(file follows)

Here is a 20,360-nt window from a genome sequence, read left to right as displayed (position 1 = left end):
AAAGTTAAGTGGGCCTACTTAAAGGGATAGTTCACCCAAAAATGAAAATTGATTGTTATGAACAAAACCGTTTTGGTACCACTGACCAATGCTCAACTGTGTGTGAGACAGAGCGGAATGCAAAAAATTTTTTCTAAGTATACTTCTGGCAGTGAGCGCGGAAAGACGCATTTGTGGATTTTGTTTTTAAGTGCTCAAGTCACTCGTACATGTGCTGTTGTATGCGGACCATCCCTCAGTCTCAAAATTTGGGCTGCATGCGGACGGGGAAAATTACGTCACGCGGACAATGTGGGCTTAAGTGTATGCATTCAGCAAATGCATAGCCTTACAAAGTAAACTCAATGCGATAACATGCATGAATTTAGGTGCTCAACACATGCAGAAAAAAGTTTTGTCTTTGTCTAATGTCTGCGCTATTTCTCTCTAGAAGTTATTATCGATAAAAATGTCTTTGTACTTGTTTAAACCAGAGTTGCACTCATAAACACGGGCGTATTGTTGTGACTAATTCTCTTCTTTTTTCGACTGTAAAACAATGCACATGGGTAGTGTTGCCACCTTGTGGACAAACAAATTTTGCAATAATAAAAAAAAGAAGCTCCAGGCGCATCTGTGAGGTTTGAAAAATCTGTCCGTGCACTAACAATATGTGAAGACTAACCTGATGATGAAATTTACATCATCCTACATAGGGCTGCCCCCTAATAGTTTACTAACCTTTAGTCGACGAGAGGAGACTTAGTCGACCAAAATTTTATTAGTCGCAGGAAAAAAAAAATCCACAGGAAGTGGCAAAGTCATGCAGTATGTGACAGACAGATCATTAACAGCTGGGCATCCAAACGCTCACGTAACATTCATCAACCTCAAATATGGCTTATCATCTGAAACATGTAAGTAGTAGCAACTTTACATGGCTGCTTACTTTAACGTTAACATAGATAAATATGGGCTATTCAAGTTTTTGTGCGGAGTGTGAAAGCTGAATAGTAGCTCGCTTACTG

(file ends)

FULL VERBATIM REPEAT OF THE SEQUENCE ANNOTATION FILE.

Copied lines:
Here is a 20,360-nt window from a genome sequence, read left to right as displayed (position 1 = left end):
AAAGTTAAGTGGGCCTACTTAAAGGGATAGTTCACCCAAAAATGAAAATTGATTGTTATGAACAAAACCGTTTTGGTACCACTGACCAATGCTCAACTGTGTGTGAGACAGAGCGGAATGCAAAAAATTTTTTCTAAGTATACTTCTGGCAGTGAGCGCGGAAAGACGCATTTGTGGATTTTGTTTTTAAGTGCTCAAGTCACTCGTACATGTGCTGTTGTATGCGGACCATCCCTCAGTCTCAAAATTTGGGCTGCATGCGGACGGGGAAAATTACGTCACGCGGACAATGTGGGCTTAAGTGTATGCATTCAGCAAATGCATAGCCTTACAAAGTAAACTCAATGCGATAACATGCATGAATTTAGGTGCTCAACACATGCAGAAAAAAGTTTTGTCTTTGTCTAATGTCTGCGCTATTTCTCTCTAGAAGTTATTATCGATAAAAATGTCTTTGTACTTGTTTAAACCAGAGTTGCACTCATAAACACGGGCGTATTGTTGTGACTAATTCTCTTCTTTTTTCGACTGTAAAACAATGCACATGGGTAGTGTTGCCACCTTGTGGACAAACAAATTTTGCAATAATAAAAAAAAGAAGCTCCAGGCGCATCTGTGAGGTTTGAAAAATCTGTCCGTGCACTAACAATATGTGAAGACTAACCTGATGATGAAATTTACATCATCCTACATAGGGCTGCCCCCTAATAGTTTACTAACCTTTAGTCGACGAGAGGAGACTTAGTCGACCAAAATTTTATTAGTCGCAGGAAAAAAAAAATCCACAGGAAGTGGCAAAGTCATGCAGTATGTGACAGACAGATCATTAACAGCTGGGCATCCAAACGCTCACGTAACATTCATCAACCTCAAATATGGCTTATCATCTGAAACATGTAAGTAGTAGCAACTTTACATGGCTGCTTACTTTAACGTTAACATAGATAAATATGGGCTATTCAAGTTTTTGTGCGGAGTGTGAAAGCTGAATAGTAGCTCGCTTACTG